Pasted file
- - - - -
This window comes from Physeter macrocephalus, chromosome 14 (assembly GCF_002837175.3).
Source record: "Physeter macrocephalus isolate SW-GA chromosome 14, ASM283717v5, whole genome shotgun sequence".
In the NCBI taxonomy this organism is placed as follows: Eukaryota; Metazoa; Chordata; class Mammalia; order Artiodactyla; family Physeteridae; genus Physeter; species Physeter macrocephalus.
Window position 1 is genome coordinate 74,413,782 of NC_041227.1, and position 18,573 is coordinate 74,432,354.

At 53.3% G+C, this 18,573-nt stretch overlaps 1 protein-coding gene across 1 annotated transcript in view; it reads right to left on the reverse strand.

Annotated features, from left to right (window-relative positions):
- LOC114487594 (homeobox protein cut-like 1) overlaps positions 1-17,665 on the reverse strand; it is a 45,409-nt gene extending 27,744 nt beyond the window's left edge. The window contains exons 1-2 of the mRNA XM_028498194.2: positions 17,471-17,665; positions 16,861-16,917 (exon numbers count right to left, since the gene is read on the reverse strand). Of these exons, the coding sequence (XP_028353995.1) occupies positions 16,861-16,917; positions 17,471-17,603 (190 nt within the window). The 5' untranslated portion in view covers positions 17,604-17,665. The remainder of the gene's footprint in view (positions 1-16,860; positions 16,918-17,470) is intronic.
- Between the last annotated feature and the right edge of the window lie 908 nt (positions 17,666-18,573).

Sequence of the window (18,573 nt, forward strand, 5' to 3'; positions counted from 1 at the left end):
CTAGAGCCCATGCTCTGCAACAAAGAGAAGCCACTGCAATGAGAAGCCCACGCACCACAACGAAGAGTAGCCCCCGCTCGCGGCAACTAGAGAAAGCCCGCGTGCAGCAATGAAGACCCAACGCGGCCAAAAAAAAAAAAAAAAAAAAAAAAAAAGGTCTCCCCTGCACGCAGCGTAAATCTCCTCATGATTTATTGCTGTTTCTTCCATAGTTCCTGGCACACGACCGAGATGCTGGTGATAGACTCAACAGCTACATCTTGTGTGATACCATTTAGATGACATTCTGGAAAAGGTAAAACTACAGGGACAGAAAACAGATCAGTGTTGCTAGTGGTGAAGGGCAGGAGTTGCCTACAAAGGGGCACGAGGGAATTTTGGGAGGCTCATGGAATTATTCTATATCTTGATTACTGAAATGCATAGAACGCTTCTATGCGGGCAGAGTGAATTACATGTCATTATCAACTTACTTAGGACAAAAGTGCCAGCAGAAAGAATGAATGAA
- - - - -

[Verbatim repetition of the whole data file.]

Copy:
This window comes from Physeter macrocephalus, chromosome 14 (assembly GCF_002837175.3).
Source record: "Physeter macrocephalus isolate SW-GA chromosome 14, ASM283717v5, whole genome shotgun sequence".
In the NCBI taxonomy this organism is placed as follows: Eukaryota; Metazoa; Chordata; class Mammalia; order Artiodactyla; family Physeteridae; genus Physeter; species Physeter macrocephalus.
Window position 1 is genome coordinate 74,413,782 of NC_041227.1, and position 18,573 is coordinate 74,432,354.

At 53.3% G+C, this 18,573-nt stretch overlaps 1 protein-coding gene across 1 annotated transcript in view; it reads right to left on the reverse strand.

Annotated features, from left to right (window-relative positions):
- LOC114487594 (homeobox protein cut-like 1) overlaps positions 1-17,665 on the reverse strand; it is a 45,409-nt gene extending 27,744 nt beyond the window's left edge. The window contains exons 1-2 of the mRNA XM_028498194.2: positions 17,471-17,665; positions 16,861-16,917 (exon numbers count right to left, since the gene is read on the reverse strand). Of these exons, the coding sequence (XP_028353995.1) occupies positions 16,861-16,917; positions 17,471-17,603 (190 nt within the window). The 5' untranslated portion in view covers positions 17,604-17,665. The remainder of the gene's footprint in view (positions 1-16,860; positions 16,918-17,470) is intronic.
- Between the last annotated feature and the right edge of the window lie 908 nt (positions 17,666-18,573).

Sequence of the window (18,573 nt, forward strand, 5' to 3'; positions counted from 1 at the left end):
CTAGAGCCCATGCTCTGCAACAAAGAGAAGCCACTGCAATGAGAAGCCCACGCACCACAACGAAGAGTAGCCCCCGCTCGCGGCAACTAGAGAAAGCCCGCGTGCAGCAATGAAGACCCAACGCGGCCAAAAAAAAAAAAAAAAAAAAAAAAAAAGGTCTCCCCTGCACGCAGCGTAAATCTCCTCATGATTTATTGCTGTTTCTTCCATAGTTCCTGGCACACGACCGAGATGCTGGTGATAGACTCAACAGCTACATCTTGTGTGATACCATTTAGATGACATTCTGGAAAAGGTAAAACTACAGGGACAGAAAACAGATCAGTGTTGCTAGTGGTGAAGGGCAGGAGTTGCCTACAAAGGGGCACGAGGGAATTTTGGGAGGCTCATGGAATTATTCTATATCTTGATTACTGAAATGCATAGAACGCTTCTATGCGGGCAGAGTGAATTACATGTCATTATCAACTTACTTAGGACAAAAGTGCCAGCAGAAAGAATGAATGAA